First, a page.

The year 2017 in the Florida state legislature will be remembered for the number of resignations and special elections, not to mention the type of political gamesmanship that was usually only known to the insiders.. not the in your face kind we see today, which makes great headlines. The resignations are being mirrored in other state legislatures around the country, as allegations are being leveled toward men in power who have abused those powers. Additionally, you have to throw in the fact that we are  painfully learning that all communication ( including with your wife) can become a public record ripe for public consumption and used to sell/increase online newspaper clicks. Yes, in the early "you got mail" days, we would occasionally get peeved when we learned that an email we thought was personal, was forwarded and shared with others (which happens without question today); but today what is being shared is  a video, text communication, a voicemail, a photo or an entire audio conversation. We also learned that state lawmakers have been spied on, in video. My hunch is that we will learn what's on the video tape in 2018.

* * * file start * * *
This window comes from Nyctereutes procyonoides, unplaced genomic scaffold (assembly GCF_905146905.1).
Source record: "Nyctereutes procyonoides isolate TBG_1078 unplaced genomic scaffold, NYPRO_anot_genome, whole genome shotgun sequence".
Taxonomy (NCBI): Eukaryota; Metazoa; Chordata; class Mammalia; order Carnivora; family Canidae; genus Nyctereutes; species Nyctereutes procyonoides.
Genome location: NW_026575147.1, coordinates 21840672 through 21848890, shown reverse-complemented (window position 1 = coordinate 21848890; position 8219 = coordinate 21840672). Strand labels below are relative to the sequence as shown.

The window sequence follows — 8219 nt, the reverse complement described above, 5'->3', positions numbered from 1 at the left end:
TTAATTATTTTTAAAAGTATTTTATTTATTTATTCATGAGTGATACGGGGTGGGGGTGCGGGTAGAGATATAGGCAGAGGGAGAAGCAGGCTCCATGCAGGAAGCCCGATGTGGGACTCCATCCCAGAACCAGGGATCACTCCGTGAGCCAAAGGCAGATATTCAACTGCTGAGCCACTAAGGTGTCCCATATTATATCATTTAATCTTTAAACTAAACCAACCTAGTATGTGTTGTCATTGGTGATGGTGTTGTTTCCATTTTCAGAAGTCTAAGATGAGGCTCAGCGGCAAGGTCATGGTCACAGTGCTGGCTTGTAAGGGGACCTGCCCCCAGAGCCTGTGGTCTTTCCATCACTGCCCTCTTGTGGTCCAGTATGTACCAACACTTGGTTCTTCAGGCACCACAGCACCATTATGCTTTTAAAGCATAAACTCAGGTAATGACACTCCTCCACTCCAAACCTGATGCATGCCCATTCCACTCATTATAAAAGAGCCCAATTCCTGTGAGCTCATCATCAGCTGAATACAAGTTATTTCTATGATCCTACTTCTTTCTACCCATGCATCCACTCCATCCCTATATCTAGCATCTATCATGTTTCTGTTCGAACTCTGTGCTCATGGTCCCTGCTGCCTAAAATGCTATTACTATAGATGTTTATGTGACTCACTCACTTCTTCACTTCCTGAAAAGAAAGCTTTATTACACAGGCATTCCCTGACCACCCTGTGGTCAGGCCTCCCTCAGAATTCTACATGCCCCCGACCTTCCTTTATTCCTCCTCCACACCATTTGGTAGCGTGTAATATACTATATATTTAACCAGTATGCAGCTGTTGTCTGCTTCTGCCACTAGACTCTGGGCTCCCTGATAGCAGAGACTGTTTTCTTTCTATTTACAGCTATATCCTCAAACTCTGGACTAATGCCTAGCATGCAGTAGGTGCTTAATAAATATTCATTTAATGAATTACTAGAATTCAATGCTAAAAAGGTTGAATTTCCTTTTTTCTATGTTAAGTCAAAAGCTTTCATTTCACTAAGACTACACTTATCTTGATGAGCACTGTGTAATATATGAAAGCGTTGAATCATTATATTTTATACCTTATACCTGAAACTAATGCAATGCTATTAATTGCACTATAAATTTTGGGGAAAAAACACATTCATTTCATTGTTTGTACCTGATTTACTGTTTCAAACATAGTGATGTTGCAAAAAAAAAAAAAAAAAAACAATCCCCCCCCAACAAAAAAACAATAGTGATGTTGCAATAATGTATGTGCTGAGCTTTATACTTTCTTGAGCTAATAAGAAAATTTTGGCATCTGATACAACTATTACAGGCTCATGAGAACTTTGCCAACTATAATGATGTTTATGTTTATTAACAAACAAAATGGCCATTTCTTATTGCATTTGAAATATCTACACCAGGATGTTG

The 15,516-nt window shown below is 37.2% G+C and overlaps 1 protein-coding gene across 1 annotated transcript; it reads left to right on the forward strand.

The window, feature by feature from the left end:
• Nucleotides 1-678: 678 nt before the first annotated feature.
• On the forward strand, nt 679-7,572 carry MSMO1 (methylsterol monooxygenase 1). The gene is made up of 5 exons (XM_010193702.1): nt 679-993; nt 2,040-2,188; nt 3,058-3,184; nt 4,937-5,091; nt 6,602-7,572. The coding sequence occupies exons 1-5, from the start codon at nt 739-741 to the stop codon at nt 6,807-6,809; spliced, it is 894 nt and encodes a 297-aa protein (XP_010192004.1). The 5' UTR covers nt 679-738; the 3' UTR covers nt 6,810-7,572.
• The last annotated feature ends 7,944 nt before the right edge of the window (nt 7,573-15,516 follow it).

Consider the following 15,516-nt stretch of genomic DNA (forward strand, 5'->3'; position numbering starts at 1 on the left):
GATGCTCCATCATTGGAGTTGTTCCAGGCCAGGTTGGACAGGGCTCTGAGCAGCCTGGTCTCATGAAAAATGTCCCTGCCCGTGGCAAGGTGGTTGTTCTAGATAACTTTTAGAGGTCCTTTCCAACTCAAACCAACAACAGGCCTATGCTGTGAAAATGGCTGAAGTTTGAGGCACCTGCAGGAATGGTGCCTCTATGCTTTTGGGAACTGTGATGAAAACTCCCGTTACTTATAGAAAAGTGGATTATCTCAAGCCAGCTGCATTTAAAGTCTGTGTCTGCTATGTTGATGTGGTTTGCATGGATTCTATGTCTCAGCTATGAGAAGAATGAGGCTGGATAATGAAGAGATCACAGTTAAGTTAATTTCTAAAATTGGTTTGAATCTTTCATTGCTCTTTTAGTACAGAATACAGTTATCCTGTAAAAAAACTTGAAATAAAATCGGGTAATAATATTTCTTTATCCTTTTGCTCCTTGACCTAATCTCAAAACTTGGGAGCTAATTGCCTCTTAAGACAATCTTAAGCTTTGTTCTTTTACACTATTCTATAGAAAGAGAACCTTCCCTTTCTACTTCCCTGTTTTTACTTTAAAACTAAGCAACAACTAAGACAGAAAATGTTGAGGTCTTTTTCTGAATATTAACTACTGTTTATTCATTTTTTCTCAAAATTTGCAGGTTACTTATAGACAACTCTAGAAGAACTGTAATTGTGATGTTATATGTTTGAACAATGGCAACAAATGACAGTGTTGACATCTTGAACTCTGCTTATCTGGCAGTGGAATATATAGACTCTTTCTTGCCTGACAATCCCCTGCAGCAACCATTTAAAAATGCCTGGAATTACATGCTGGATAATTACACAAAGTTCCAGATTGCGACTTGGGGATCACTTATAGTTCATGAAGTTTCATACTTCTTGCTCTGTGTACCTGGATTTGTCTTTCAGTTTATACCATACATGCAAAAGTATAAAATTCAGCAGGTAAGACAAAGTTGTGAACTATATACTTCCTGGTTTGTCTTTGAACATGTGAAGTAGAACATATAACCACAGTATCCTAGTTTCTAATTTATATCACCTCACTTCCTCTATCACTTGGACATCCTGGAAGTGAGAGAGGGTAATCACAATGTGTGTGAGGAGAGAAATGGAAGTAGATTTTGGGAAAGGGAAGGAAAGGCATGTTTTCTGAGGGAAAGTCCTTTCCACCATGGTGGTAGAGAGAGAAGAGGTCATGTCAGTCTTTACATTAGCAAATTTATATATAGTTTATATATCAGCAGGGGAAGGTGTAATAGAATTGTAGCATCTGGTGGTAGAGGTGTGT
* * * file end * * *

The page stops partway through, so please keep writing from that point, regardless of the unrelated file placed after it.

Yes, the old stories are true about politics in Tallahassee. Even this writer had a tab at the preferred watering whole near the Capitol, like other lobbyist; which lawmakers drank from, and bills were often written and deals were cut right there. Yes, in the old days ...at the end of every legislative session, you would see some interestingly clothed young women who posed as lobbyist ...show up, to walk the capital as "closers".. employed by certain lobbying firms to "meet" with lawmakers.  There were no term limits, no one resigned, great environmental legislation was passed and much of what are the public policy pillars that allows Florida to continue growing was crafted then. Even with all the debauchery, many lawmakers ( at the end of the day)  sided with their constituents. The money did not drown things out then to the point that constituents did not know what really was being done. And, in the end, lawmakers wanted to get reelected. Those who did not partake in the extracurricular, which were many, held the others feet to the fire when what a lobbyist wanted was not good government. Yes,  bad things still happen of course.. "Bo's  Bridge to Nowhere" and many items like that. Back then, most legislators had a deeper connection with Florida.. were second or third generation natives and saw Florida a bit  differently than some today. It's a bit different when its your adopted home rather than the one of your forefathers. But that to has made Florida special... the fact that we are made up of people from many different places.